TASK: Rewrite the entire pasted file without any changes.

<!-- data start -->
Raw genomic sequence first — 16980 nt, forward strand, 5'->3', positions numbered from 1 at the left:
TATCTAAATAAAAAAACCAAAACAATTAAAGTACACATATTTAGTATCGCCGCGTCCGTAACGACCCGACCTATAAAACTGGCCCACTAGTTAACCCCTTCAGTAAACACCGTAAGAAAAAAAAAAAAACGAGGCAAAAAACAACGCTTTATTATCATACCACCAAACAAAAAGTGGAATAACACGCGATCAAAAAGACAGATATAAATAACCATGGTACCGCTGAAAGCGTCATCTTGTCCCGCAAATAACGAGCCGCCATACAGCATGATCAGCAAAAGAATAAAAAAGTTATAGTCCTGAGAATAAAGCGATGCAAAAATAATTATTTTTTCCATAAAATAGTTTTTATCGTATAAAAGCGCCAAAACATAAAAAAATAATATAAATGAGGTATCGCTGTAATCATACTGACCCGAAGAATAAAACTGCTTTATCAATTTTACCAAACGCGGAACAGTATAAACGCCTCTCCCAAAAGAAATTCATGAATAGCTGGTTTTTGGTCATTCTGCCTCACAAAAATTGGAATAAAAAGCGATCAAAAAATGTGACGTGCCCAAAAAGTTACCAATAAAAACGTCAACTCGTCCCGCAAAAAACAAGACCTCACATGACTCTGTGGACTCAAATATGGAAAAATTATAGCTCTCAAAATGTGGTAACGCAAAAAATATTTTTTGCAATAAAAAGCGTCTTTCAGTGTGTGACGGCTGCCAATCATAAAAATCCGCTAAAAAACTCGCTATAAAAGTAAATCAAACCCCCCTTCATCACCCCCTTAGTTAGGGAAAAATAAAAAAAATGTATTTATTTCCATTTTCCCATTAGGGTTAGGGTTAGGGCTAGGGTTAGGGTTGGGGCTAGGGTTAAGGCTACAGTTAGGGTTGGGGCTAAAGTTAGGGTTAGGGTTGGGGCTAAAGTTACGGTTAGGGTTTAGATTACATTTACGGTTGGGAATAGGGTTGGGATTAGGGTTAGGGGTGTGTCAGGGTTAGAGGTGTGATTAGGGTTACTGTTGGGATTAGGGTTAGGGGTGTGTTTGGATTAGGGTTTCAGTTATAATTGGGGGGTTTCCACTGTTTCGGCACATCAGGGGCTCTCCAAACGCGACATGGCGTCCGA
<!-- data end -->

Raw genomic sequence first — 16980 nt, forward strand, 5'->3', positions numbered from 1 at the left:
TATCTAAATAAAAAAACCAAAACAATTAAAGTACACATATTTAGTATCGCCGCGTCCGTAACGACCCGACCTATAAAACTGGCCCACTAGTTAACCCCTTCAGTAAACACCGTAAGAAAAAAAAAAAAACGAGGCAAAAAACAACGCTTTATTATCATACCACCAAACAAAAAGTGGAATAACACGCGATCAAAAAGACAGATATAAATAACCATGGTACCGCTGAAAGCGTCATCTTGTCCCGCAAATAACGAGCCGCCATACAGCATGATCAGCAAAAGAATAAAAAAGTTATAGTCCTGAGAATAAAGCGATGCAAAAATAATTATTTTTTCCATAAAATAGTTTTTATCGTATAAAAGCGCCAAAACATAAAAAAATAATATAAATGAGGTATCGCTGTAATCATACTGACCCGAAGAATAAAACTGCTTTATCAATTTTACCAAACGCGGAACAGTATAAACGCCTCTCCCAAAAGAAATTCATGAATAGCTGGTTTTTGGTCATTCTGCCTCACAAAAATTGGAATAAAAAGCGATCAAAAAATGTGACGTGCCCAAAAAGTTACCAATAAAAACGTCAACTCGTCCCGCAAAAAACAAGACCTCACATGACTCTGTGGACTCAAATATGGAAAAATTATAGCTCTCAAAATGTGGTAACGCAAAAAATATTTTTTGCAATAAAAAGCGTCTTTCAGTGTGTGACGGCTGCCAATCATAAAAATCCGCTAAAAAACTCGCTATAAAAGTAAATCAAACCCCCCTTCATCACCCCCTTAGTTAGGGAAAAATAAAAAAAATGTATTTATTTCCATTTTCCCATTAGGGTTAGGGTTAGGGCTAGGGTTAGGGTTGGGGCTAGGGTTAAGGCTACAGTTAGGGTTGGGGCTAAAGTTAGGGTTAGGGTTGGGGCTAAAGTTACGGTTAGGGTTTAGATTACATTTACGGTTGGGAATAGGGTTGGGATTAGGGTTAGGGGTGTGTCAGGGTTAGAGGTGTGATTAGGGTTACTGTTGGGATTAGGGTTAGGGGTGTGTTTGGATTAGGGTTTCAGTTATAATTGGGGGGTTTCCACTGTTTCGGCACATCAGGGGCTCTCCAAACGCGACATGGCGTCCGA